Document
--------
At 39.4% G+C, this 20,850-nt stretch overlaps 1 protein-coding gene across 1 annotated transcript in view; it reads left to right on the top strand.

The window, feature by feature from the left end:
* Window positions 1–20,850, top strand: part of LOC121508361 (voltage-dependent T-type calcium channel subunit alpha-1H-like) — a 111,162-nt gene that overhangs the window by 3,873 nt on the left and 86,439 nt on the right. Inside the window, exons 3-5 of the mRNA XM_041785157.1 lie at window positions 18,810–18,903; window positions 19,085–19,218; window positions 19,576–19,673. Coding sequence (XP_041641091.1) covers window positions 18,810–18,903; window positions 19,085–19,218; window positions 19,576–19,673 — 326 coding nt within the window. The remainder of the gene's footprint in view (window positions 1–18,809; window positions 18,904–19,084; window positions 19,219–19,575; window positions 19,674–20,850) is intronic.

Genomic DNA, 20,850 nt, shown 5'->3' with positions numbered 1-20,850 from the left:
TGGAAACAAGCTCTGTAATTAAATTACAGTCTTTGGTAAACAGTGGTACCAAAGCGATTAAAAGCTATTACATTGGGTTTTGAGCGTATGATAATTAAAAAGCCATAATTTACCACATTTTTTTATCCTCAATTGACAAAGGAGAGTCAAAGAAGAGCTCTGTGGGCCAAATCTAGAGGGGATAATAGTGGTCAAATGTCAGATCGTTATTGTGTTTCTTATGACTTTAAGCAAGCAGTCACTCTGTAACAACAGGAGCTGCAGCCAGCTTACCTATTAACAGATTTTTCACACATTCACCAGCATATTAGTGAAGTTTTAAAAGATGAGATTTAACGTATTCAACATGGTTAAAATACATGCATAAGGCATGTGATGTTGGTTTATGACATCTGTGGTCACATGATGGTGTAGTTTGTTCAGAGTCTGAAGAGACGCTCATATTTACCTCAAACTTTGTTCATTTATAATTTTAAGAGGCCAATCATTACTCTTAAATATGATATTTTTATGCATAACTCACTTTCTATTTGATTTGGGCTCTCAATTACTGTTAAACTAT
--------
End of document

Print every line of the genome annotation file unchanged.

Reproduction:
At 39.4% G+C, this 20,850-nt stretch overlaps 1 protein-coding gene across 1 annotated transcript in view; it reads left to right on the top strand.

The window, feature by feature from the left end:
* Window positions 1–20,850, top strand: part of LOC121508361 (voltage-dependent T-type calcium channel subunit alpha-1H-like) — a 111,162-nt gene that overhangs the window by 3,873 nt on the left and 86,439 nt on the right. Inside the window, exons 3-5 of the mRNA XM_041785157.1 lie at window positions 18,810–18,903; window positions 19,085–19,218; window positions 19,576–19,673. Coding sequence (XP_041641091.1) covers window positions 18,810–18,903; window positions 19,085–19,218; window positions 19,576–19,673 — 326 coding nt within the window. The remainder of the gene's footprint in view (window positions 1–18,809; window positions 18,904–19,084; window positions 19,219–19,575; window positions 19,674–20,850) is intronic.

Genomic DNA, 20,850 nt, shown 5'->3' with positions numbered 1-20,850 from the left:
TGGAAACAAGCTCTGTAATTAAATTACAGTCTTTGGTAAACAGTGGTACCAAAGCGATTAAAAGCTATTACATTGGGTTTTGAGCGTATGATAATTAAAAAGCCATAATTTACCACATTTTTTTATCCTCAATTGACAAAGGAGAGTCAAAGAAGAGCTCTGTGGGCCAAATCTAGAGGGGATAATAGTGGTCAAATGTCAGATCGTTATTGTGTTTCTTATGACTTTAAGCAAGCAGTCACTCTGTAACAACAGGAGCTGCAGCCAGCTTACCTATTAACAGATTTTTCACACATTCACCAGCATATTAGTGAAGTTTTAAAAGATGAGATTTAACGTATTCAACATGGTTAAAATACATGCATAAGGCATGTGATGTTGGTTTATGACATCTGTGGTCACATGATGGTGTAGTTTGTTCAGAGTCTGAAGAGACGCTCATATTTACCTCAAACTTTGTTCATTTATAATTTTAAGAGGCCAATCATTACTCTTAAATATGATATTTTTATGCATAACTCACTTTCTATTTGATTTGGGCTCTCAATTACTGTTAAACTAT